Take, for example, Joseph Pearce, writer and broadcaster, who penned a biography of Chesterton in 1990s.
Speaking to the Register, Pearce sees no problems with the ongoing process of investigation or what it may turn up: “I’m delighted that Chesterton’s cause might be opened, not least because he is indubitably the most eloquent defender of the faith since Newman.”
Pearce is not concerned about any potential fallout from this process, saying, “I doubt that Chesterton’s cause, should it be opened, will alienate many readers. Non-Catholic readers of Chesterton are already aware of his vibrant Catholicism; on the other hand, many Catholics who have not read Chesterton will be more likely to do so were his cause to be opened.”
From a personal perspective, Pearce added, “Chesterton, under grace, was the most important influence on my conversion to Catholicism. As such, I have an unpayable debt of gratitude to him.”
It is worth remembering that that journey of which Pearce speaks began when he was in a London prison cell, as he was then a leading force in far-right extremism. Pearce points to Chesterton’s work as helping him move away from his then-prejudices.
Another witness for the defense is also a writer whose conversion process was influenced by Chesterton.
Dawn Eden Goldstein, bestselling author and a Jewish convert, told the Register, “I credit Chesterton’s novel The Man Who Was Thursday with sparking my conversion. With its powerful treatment of the meaning of suffering, it opened me up to an understanding of what Christian faith is about.”
Goldstein sees a bigger picture than just that of a process initiated by an obscure English diocese.
“G.K. Chesterton was in many respects a great witness for the faith, so I have no objection to his cause being opened,” she said. “That said, there are questions concerning whether his writings and way of life as a whole displayed the heroic virtue required for sainthood. The canonization process will necessarily entail an investigation into those questions.”
For Goldstein, the whole process is one of faith, both Chesterton’s and for today’s Catholics.
“Given that formal canonization is generally considered to be an infallible act of the magisterium, I trust the process,” she said. “The ultimate outcome is up to divine Providence.” She added, “If Chesterton becomes a saint, it will be because God wants the faithful to see him as a model and to ask his intercession. If not, the beauty and wisdom of the best of Chesterton’s writings will remain important for the Church.”
So the defense could point to the “spark” of conversion from a former violent racist and a Jewish convert to Catholicism, both influenced by the pen of Chesterton. Given the claims against him, this is a paradox the Englishman would have relished.
On the subject of anti-Semitism, Canon Udris told the Register, “Let’s be clear that if the alleged anti-Semitism can’t be credibly countered, there will be no cause. It’s an allegation he had to defend himself against in his lifetime. Yes, there are things he wrote that now make us wince. Yes, there are things that now sound offensive to us. But the more I read Chesterton, the more I see he could have no truck with any kind of hatred, except the hatred of ideas; eschewed those that espoused any kind of ethnic hatred. More than that, he sought to defend with his pen the victims of such ideas.”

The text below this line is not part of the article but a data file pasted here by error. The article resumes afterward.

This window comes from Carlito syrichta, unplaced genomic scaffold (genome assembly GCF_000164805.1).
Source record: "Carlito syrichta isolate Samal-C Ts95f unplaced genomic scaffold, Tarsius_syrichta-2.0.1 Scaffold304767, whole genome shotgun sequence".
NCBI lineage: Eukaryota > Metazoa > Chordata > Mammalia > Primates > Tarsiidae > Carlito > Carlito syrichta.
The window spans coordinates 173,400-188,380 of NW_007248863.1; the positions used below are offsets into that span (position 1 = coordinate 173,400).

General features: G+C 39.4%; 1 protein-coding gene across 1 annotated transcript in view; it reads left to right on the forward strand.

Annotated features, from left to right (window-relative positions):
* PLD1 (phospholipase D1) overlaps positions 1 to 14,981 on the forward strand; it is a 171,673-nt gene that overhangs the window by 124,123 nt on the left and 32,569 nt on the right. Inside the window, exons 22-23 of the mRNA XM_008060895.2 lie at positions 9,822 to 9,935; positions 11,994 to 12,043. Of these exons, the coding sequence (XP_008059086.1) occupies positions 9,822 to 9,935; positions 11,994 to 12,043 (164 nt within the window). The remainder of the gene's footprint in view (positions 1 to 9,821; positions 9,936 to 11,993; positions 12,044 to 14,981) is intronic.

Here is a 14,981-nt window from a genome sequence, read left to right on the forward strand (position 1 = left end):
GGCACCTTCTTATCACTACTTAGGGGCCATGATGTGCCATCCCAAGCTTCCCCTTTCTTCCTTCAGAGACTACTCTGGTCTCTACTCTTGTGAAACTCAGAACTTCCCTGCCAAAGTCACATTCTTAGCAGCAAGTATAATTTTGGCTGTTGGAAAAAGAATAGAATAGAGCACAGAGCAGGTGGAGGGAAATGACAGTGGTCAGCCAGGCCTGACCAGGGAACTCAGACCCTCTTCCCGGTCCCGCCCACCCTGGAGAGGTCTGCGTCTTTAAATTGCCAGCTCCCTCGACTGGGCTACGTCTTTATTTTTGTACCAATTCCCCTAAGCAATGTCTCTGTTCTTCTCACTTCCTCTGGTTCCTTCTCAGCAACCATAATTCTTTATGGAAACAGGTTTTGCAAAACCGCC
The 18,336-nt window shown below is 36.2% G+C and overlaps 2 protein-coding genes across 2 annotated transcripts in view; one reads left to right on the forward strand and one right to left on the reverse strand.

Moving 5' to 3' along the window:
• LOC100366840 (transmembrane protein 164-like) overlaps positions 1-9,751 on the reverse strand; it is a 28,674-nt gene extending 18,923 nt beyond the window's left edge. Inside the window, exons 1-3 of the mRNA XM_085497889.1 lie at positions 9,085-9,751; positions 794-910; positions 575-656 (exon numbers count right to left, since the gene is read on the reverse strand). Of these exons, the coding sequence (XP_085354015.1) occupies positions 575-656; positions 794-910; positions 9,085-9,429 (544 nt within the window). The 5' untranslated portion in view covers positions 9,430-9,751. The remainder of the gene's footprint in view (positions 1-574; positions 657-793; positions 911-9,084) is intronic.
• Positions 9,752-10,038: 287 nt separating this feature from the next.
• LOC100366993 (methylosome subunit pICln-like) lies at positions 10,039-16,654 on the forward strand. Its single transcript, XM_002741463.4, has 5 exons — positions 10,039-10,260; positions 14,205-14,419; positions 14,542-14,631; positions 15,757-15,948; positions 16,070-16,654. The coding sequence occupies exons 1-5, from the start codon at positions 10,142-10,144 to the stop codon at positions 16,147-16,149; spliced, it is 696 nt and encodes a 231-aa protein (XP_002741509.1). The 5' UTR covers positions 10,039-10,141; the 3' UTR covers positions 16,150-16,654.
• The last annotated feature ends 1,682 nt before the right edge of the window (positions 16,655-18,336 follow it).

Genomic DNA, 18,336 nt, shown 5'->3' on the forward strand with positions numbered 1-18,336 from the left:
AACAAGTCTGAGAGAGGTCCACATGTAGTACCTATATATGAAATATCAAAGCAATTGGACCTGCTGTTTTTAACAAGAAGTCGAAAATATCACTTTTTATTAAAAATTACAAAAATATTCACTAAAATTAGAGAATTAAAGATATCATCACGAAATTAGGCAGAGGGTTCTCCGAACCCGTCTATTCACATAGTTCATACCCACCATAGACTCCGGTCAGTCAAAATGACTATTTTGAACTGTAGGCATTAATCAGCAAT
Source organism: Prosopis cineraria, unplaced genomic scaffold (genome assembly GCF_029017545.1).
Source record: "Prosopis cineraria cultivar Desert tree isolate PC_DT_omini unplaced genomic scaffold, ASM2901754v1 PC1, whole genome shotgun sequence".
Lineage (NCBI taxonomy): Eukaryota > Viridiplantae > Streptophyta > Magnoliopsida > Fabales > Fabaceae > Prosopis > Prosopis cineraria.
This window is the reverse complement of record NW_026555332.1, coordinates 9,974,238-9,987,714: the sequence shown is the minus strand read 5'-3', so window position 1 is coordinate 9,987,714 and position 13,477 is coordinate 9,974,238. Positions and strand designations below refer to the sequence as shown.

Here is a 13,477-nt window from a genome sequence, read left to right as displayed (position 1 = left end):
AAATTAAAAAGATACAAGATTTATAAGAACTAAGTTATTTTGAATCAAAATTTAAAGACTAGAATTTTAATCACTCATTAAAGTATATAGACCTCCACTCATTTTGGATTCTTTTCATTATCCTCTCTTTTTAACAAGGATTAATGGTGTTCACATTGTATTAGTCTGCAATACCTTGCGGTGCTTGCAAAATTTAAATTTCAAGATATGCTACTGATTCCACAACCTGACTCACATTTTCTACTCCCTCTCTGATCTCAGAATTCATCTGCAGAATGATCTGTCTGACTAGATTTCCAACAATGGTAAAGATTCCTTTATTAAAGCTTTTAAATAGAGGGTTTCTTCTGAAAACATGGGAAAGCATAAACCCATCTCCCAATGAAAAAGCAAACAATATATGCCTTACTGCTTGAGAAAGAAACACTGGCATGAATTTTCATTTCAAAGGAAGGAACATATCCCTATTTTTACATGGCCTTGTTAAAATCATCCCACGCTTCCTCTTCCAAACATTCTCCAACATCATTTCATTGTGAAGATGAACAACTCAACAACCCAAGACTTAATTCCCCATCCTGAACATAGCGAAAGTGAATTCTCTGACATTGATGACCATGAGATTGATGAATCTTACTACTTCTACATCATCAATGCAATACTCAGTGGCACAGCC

Some Catholics have reservations about Chesterton the “saint” simply on account of that putting off potential readers or allowing the writer to be used in ways against the Church.
This is a concern shared by Dale Ahlquist, the president of the American Chesterton Society. Speaking to the Register, he said, “There are some who think that beatification will somehow make Chesterton smaller, make him the ‘property’ of the Catholic Church. There are others who don’t know anything about Chesterton, but still manage to get him wrong: They portray him as an unrighteous man, a bigot, a lush, a glutton. They will use their misunderstanding to attack the Catholic Church. They are already alienated, but they will further alienate themselves. And there are those who have a very limited idea of what sainthood is, and they will be alienated because Chesterton breaks the mold.”
Whatever the decision on the sanctity of Gilbert Keith Chesterton, one thing is clear — his life and writings have already influenced many for good.
As Ahlquist explained, “Chesterton brought me to the Catholic Church. Along the way, I started a literary society, a school and a publishing company, all inspired by him. I’ve written five books on Chesterton. But the point is: He became a permanent friend, a happy daily presence in my life. He inspires me to be more patient with my enemies, more humble, more charitable. His eloquence is a great pleasure, his wit a great boost, and his certitude a great comfort.”
As his investigation draws to a close, reflecting on his five years immersed in all things Chesterton, Canon Udris told the Register, “I have thoroughly enjoyed this journey. The protracted contact with G.K.’s words, ideas and influence has been such a blessing.”
Register correspondent K.V. Turley writes from London.
This story was updated after posting.